“We have a lot of volunteers that come in to do projects with us,” Hungerford said. “If they are here at lunchtime, we always feed them. Once they are here on fried chicken day, they are calling to find out when fried chicken is served again.”

Fried for family

For Adams County resident Ethel Sanderson, fried chicken was one of the first dishes she learned to cook for family and friends. She said if she was going to learn to cook, fried chicken was one of the dishes she wanted to master.

“It is just a good dish to serve a crowd,” Sanderson said. “No matter how many people show up, it is easy to make enough to feed them all.”

Sanderson said as a child fried chicken was a favorite meal to eat because of crispy breading and the tender meat.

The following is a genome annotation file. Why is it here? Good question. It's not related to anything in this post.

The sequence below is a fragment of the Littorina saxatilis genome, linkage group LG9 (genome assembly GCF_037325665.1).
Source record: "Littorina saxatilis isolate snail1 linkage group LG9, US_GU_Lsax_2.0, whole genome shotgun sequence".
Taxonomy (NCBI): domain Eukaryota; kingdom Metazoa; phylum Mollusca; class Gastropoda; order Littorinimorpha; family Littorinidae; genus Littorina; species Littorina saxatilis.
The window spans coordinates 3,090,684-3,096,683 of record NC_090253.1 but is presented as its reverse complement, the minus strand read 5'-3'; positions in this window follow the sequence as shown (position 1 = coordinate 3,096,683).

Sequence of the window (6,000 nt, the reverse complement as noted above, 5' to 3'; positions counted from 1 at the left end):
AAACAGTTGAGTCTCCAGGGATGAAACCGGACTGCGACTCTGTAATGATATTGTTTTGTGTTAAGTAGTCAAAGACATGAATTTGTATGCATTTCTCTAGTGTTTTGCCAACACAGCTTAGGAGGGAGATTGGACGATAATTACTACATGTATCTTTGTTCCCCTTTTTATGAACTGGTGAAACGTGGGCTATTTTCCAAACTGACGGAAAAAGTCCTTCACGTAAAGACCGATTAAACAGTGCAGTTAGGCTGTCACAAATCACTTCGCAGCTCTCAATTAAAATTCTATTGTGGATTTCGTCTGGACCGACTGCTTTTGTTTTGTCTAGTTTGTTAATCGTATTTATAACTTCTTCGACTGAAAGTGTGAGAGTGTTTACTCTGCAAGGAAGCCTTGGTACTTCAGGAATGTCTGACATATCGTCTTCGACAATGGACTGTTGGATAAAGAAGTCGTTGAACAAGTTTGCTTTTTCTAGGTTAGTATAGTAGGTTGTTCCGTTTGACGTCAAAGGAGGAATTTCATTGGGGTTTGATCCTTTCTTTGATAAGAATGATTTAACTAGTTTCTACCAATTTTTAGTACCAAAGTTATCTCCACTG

“It was really the best of both worlds,” she said. “I think that is why so many people still like it.”

Morgan, too, associates fried chicken with family. She learned her crowd-pleasing recipe and technique from her great-grandfather when she was just 9 years old. She remembers standing in the kitchen, watching as her great-grandfather seasoned, breaded and fried chicken pieces for the traditional Sunday dinner.

The secret she said is seasoning the chicken pieces overnight with the exact spice blend that her great-grandfather used.

“(My great-grandfather) was a wise old man,” she said. “Not only in the kitchen, where he was a great cook of more than chicken, but just in life. I copy more than his fried chicken recipe.”

After the chicken has marinated overnight, Morgan seasons her flour with garlic powder, salt, pepper, paprika and a mixture of other spices. The chicken pieces are breaded and dropped into pre-heated oil. Then, Morgan said, all that’s left to do is wait.